Cornerstone of Park Street Church laid #onthisday in 1809
May 1, 2017
This group, called the “Religious Improvement Society,” organized the charter of Park Street Church in February of 1809 and three months later, on May 1, they laid the church’s cornerstone.
Since its founding, Park Street Church has been an active participant in Boston’s religious and cultural life. Early in the church’s life, Bostonians referred to the church as “brimstone corner,” either because of "fire and brimstone" preaching at the church, or because gunpowder was stored in the church’s basement during the War of 1812.
Park Street Church became known for far more than fire and brimstone however. Various cultural organizations and political movements found their beginnings at the Church, including the Handel and Hayden Society in 1815, the American Temperance Society in 1826, and the Animal Rescue League in 1889. Prior to the Civil War, Bostonians came to know the church as a center of abolitionist activity. Edward Beecher, brother of Harriet Beecher Stowe and a strong abolitionist, became the church’s pastor in 1826, and three years later, on July 4, 1829, William Lloyd Garrison used the church to make his first public statement against slavery. The American Peace Society frequently met at Park Street Church throughout the 19th century, and in 1849, Charles Sumner gave a famous address entitled "The War System of Nations."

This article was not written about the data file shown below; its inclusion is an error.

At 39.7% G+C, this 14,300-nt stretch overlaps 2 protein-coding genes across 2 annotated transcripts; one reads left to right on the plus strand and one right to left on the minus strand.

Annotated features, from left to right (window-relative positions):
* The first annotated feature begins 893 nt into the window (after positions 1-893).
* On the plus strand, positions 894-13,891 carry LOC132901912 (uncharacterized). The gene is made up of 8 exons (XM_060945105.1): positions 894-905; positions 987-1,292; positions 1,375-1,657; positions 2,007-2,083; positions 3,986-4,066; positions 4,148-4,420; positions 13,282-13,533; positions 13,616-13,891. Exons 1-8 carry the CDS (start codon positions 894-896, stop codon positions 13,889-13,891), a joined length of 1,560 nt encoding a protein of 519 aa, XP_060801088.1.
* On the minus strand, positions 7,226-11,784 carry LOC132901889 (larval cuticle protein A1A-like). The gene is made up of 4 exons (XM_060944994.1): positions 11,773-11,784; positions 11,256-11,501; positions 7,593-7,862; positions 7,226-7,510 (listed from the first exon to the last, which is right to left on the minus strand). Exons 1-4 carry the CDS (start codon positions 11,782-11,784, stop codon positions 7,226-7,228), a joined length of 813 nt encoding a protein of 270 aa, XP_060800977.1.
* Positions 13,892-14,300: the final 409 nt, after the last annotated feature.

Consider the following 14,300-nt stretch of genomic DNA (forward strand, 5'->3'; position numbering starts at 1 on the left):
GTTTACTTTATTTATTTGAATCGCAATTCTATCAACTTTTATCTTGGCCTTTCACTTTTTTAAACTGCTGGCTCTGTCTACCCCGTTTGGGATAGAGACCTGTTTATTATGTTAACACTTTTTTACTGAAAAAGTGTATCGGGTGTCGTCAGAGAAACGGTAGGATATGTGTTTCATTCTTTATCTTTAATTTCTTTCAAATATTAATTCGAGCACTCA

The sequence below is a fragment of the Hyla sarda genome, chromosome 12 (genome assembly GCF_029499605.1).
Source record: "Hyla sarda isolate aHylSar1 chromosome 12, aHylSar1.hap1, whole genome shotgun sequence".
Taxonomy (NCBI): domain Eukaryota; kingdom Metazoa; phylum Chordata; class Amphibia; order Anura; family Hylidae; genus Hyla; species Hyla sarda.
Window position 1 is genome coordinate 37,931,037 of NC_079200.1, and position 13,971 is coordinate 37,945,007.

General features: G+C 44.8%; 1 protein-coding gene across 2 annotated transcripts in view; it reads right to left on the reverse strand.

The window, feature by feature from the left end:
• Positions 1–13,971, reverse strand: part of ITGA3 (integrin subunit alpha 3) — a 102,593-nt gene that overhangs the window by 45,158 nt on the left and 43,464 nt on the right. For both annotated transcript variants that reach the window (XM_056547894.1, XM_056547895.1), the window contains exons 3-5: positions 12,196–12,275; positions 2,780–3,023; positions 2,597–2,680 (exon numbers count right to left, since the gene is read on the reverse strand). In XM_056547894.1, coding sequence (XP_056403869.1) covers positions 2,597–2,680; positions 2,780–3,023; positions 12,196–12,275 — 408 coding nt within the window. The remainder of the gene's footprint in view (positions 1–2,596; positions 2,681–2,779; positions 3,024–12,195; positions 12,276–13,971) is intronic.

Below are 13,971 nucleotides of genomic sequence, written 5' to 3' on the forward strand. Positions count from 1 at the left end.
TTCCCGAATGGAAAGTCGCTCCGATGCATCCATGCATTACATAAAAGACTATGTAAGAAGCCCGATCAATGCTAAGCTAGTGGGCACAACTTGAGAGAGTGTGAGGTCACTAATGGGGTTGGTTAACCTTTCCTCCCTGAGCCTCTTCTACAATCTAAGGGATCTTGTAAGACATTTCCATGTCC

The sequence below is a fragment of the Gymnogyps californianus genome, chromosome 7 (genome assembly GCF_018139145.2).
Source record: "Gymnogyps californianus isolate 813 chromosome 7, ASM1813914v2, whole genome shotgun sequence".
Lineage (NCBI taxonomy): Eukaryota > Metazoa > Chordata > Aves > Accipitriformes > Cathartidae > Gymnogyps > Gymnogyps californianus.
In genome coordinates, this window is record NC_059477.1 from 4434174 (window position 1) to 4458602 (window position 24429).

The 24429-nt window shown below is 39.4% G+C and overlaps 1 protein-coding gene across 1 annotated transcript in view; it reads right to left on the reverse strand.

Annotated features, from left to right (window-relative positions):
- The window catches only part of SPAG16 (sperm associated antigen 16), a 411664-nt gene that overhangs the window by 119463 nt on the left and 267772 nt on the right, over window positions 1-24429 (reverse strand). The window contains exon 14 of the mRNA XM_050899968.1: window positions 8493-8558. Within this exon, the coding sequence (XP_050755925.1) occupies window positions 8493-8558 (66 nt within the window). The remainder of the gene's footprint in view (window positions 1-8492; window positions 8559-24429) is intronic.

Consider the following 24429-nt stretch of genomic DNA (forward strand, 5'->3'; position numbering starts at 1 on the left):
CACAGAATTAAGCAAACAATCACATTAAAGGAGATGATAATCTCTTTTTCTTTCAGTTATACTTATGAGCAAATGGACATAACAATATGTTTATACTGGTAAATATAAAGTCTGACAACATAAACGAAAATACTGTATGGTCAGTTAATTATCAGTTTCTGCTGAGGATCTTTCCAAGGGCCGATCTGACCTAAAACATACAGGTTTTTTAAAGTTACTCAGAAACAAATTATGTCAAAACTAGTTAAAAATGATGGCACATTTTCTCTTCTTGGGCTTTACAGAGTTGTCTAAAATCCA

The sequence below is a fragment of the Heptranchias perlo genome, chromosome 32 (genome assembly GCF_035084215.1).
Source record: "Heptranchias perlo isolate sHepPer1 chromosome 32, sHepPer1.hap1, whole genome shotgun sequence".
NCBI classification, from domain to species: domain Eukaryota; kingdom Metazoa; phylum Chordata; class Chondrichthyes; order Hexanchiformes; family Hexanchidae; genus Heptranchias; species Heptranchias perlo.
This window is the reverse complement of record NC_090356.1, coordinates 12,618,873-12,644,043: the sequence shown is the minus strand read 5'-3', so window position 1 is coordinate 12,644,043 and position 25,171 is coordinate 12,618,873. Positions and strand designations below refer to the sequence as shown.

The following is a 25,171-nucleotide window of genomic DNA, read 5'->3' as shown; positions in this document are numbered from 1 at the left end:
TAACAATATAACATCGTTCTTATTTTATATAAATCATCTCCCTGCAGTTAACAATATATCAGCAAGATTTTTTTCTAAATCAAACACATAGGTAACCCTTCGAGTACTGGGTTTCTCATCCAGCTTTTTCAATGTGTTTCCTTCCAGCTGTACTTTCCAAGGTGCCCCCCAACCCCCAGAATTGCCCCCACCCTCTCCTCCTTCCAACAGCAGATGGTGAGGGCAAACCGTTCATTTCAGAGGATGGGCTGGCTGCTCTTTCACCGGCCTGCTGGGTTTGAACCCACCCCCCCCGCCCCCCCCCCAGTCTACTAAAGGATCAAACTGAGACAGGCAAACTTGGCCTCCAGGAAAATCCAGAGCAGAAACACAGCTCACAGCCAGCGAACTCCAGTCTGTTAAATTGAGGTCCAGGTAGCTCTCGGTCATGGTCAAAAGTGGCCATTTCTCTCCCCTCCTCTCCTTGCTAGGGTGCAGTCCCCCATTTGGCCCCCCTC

In the 20th century, Park Street Church played key roles in the founding of the Boston branch of the NAACP, War Relief (now World Relief), Gordon-Conwell Seminary, Fuller Theological Seminaries, and the religious publication Christianity Today. Today, Park Street Church is both an active religious congregation and a historic site on Boston's Freedom Trail.
To learn more about the history of Park Street, Church, you can access their archival records at the Congregational Library. There's a catalog of Park Street Church's records. You can also view a historical timeline of their congregation's history.